Aurore

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* * * (out of five)

Spoiler alert: This review obliquely references the film’s tonal conclusion.

Pregnancy is a good given circumstance – a good hook – on which to hang a movie. It’s human and relatable, there are going to be emotions involved, and it’s inherently suspenseful. There’s going to be a result, an ending, a climax. Nine months or so is a pretty good length of time for a story. The seasons can change, things can happen. Structurally, a pregnancy is pretty impeccable. Like screenplays, they’re even divided into three acts (okay, trimesters).

Aurore, a bouncy, swift and genial comedy from Blandine Lenoir, cleverly has fun with this inherent dramatic arc by assigning the pregnancy neither to the protagonist, nor the antagonist, but to a supporting character. Aurore, warmly played by Agnès Jaoui (who co-wrote the film with Lenoir and, weirdly for a French film, four others) is the mother of the expectant, but the center of the story. At age fifty, she simply feels too young to be on the verge of  being a grandmother; accepting this inevitable status is her character arc, and the film’s journey.

Unfortunately, this clever construction allows the film to avoid dealing with its actual nemesis, which is menopause. The trials and tribulations of menopause are highlighted, I dare say, in every scene of this 89 minute film, but not dealt with, except comically. Rather, the film uses Aurore’s daughter’s pregnancy to dodge the issue, keep things light, airy and pleasant. The film is about society marginalising women once they hit middle-age, but fear not, it’s all played for laughs, and everything turns out okay.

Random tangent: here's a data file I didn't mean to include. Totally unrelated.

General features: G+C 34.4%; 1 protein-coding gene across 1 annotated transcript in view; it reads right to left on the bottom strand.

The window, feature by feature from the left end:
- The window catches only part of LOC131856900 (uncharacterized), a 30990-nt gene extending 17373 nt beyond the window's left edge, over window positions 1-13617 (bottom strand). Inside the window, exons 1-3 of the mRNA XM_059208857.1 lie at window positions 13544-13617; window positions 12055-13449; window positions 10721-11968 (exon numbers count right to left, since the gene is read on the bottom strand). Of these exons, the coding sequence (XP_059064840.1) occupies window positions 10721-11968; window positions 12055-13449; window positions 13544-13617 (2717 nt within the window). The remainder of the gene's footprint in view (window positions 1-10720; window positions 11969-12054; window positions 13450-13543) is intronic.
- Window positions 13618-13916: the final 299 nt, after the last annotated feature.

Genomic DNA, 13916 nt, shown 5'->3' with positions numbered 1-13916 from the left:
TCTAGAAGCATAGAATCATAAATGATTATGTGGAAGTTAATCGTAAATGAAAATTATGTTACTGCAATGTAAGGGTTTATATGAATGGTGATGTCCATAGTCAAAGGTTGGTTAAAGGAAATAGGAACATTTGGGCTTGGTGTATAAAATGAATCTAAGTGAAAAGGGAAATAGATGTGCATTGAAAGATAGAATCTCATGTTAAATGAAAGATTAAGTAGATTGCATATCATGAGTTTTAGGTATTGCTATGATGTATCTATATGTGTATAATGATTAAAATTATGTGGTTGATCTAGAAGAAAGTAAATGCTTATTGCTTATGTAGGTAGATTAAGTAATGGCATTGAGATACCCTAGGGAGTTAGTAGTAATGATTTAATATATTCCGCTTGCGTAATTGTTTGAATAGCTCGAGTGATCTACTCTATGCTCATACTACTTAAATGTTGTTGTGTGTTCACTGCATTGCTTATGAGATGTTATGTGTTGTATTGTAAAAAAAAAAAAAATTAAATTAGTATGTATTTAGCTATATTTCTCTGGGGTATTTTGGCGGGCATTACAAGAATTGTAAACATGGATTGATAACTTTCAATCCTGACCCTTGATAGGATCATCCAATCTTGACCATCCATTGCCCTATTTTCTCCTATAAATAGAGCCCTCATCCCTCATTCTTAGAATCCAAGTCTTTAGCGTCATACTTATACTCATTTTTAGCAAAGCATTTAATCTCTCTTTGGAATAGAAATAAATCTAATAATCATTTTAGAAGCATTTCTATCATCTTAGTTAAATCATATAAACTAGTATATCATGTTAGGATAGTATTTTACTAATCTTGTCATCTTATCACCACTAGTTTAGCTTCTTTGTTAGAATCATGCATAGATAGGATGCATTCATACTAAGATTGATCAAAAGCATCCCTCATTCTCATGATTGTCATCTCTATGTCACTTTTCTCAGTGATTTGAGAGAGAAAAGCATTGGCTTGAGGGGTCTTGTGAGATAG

The mature audience I saw it with laughed with every hot flash and mood swing, many obviously in recognition. They didn’t want their buzz killed and they were completely obliged. I enjoyed the witty dialogue, the warm performances, and the intriguing setting (a city somewhere in South-Western France, by the water, possibly La Rochelle), but, somewhere in the second trimester, I realised the film, like its heroine, was more concerned with being loved than asking questions, and, frankly, it lost me. Like many pregnancies, the beginning was surprising and exciting, but the end was entirely predictable.

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